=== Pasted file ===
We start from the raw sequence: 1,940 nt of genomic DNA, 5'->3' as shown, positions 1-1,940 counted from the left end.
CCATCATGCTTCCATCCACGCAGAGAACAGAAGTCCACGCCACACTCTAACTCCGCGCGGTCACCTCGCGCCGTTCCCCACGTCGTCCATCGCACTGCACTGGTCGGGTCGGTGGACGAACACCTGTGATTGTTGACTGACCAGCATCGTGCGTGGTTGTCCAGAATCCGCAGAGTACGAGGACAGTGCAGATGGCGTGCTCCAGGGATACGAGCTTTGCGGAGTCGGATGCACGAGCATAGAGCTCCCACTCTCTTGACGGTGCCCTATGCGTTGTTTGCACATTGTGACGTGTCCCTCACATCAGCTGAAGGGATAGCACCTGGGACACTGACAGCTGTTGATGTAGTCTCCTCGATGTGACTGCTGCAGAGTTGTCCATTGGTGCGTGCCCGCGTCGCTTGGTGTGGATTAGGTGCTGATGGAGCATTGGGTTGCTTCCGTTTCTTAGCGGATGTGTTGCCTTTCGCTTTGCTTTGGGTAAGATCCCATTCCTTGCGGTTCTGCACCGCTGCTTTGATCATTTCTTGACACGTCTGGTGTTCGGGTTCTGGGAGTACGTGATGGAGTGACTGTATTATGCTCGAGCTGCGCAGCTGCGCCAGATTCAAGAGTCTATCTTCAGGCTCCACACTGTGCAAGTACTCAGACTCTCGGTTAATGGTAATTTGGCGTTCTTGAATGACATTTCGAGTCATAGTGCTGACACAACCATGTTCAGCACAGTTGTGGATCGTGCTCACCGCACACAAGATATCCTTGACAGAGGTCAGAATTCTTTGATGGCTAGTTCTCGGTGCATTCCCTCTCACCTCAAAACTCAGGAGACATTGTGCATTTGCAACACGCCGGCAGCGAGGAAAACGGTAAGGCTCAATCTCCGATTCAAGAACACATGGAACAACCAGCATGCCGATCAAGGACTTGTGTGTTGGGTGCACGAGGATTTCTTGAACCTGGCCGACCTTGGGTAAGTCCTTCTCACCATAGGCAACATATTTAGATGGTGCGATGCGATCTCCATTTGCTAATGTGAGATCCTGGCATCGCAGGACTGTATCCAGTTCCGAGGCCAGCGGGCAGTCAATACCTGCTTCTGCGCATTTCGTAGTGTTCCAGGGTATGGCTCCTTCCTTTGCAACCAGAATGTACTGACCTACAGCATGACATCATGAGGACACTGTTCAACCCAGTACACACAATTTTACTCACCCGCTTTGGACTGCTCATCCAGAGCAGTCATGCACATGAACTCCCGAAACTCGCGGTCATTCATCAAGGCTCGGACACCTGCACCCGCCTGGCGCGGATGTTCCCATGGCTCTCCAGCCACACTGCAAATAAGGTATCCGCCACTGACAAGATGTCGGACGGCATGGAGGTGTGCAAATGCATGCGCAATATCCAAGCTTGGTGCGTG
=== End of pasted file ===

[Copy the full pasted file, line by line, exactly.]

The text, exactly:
We start from the raw sequence: 1,940 nt of genomic DNA, 5'->3' as shown, positions 1-1,940 counted from the left end.
CCATCATGCTTCCATCCACGCAGAGAACAGAAGTCCACGCCACACTCTAACTCCGCGCGGTCACCTCGCGCCGTTCCCCACGTCGTCCATCGCACTGCACTGGTCGGGTCGGTGGACGAACACCTGTGATTGTTGACTGACCAGCATCGTGCGTGGTTGTCCAGAATCCGCAGAGTACGAGGACAGTGCAGATGGCGTGCTCCAGGGATACGAGCTTTGCGGAGTCGGATGCACGAGCATAGAGCTCCCACTCTCTTGACGGTGCCCTATGCGTTGTTTGCACATTGTGACGTGTCCCTCACATCAGCTGAAGGGATAGCACCTGGGACACTGACAGCTGTTGATGTAGTCTCCTCGATGTGACTGCTGCAGAGTTGTCCATTGGTGCGTGCCCGCGTCGCTTGGTGTGGATTAGGTGCTGATGGAGCATTGGGTTGCTTCCGTTTCTTAGCGGATGTGTTGCCTTTCGCTTTGCTTTGGGTAAGATCCCATTCCTTGCGGTTCTGCACCGCTGCTTTGATCATTTCTTGACACGTCTGGTGTTCGGGTTCTGGGAGTACGTGATGGAGTGACTGTATTATGCTCGAGCTGCGCAGCTGCGCCAGATTCAAGAGTCTATCTTCAGGCTCCACACTGTGCAAGTACTCAGACTCTCGGTTAATGGTAATTTGGCGTTCTTGAATGACATTTCGAGTCATAGTGCTGACACAACCATGTTCAGCACAGTTGTGGATCGTGCTCACCGCACACAAGATATCCTTGACAGAGGTCAGAATTCTTTGATGGCTAGTTCTCGGTGCATTCCCTCTCACCTCAAAACTCAGGAGACATTGTGCATTTGCAACACGCCGGCAGCGAGGAAAACGGTAAGGCTCAATCTCCGATTCAAGAACACATGGAACAACCAGCATGCCGATCAAGGACTTGTGTGTTGGGTGCACGAGGATTTCTTGAACCTGGCCGACCTTGGGTAAGTCCTTCTCACCATAGGCAACATATTTAGATGGTGCGATGCGATCTCCATTTGCTAATGTGAGATCCTGGCATCGCAGGACTGTATCCAGTTCCGAGGCCAGCGGGCAGTCAATACCTGCTTCTGCGCATTTCGTAGTGTTCCAGGGTATGGCTCCTTCCTTTGCAACCAGAATGTACTGACCTACAGCATGACATCATGAGGACACTGTTCAACCCAGTACACACAATTTTACTCACCCGCTTTGGACTGCTCATCCAGAGCAGTCATGCACATGAACTCCCGAAACTCGCGGTCATTCATCAAGGCTCGGACACCTGCACCCGCCTGGCGCGGATGTTCCCATGGCTCTCCAGCCACACTGCAAATAAGGTATCCGCCACTGACAAGATGTCGGACGGCATGGAGGTGTGCAAATGCATGCGCAATATCCAAGCTTGGTGCGTG